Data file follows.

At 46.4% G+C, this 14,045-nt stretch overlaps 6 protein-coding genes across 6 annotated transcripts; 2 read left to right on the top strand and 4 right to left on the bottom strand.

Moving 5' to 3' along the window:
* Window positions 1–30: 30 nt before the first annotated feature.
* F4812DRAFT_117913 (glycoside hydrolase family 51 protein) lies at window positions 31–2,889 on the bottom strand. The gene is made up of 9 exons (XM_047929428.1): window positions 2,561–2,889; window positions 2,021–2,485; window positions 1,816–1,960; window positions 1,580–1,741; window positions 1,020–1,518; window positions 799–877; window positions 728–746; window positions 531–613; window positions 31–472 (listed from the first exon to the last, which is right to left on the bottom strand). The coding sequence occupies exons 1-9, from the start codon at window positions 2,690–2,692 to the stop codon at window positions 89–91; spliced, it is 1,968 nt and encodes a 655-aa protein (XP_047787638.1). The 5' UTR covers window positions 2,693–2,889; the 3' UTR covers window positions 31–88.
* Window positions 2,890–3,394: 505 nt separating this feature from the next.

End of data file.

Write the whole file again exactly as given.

At 46.4% G+C, this 14,045-nt stretch overlaps 6 protein-coding genes across 6 annotated transcripts; 2 read left to right on the top strand and 4 right to left on the bottom strand.

Moving 5' to 3' along the window:
* Window positions 1–30: 30 nt before the first annotated feature.
* F4812DRAFT_117913 (glycoside hydrolase family 51 protein) lies at window positions 31–2,889 on the bottom strand. The gene is made up of 9 exons (XM_047929428.1): window positions 2,561–2,889; window positions 2,021–2,485; window positions 1,816–1,960; window positions 1,580–1,741; window positions 1,020–1,518; window positions 799–877; window positions 728–746; window positions 531–613; window positions 31–472 (listed from the first exon to the last, which is right to left on the bottom strand). The coding sequence occupies exons 1-9, from the start codon at window positions 2,690–2,692 to the stop codon at window positions 89–91; spliced, it is 1,968 nt and encodes a 655-aa protein (XP_047787638.1). The 5' UTR covers window positions 2,693–2,889; the 3' UTR covers window positions 31–88.
* Window positions 2,890–3,394: 505 nt separating this feature from the next.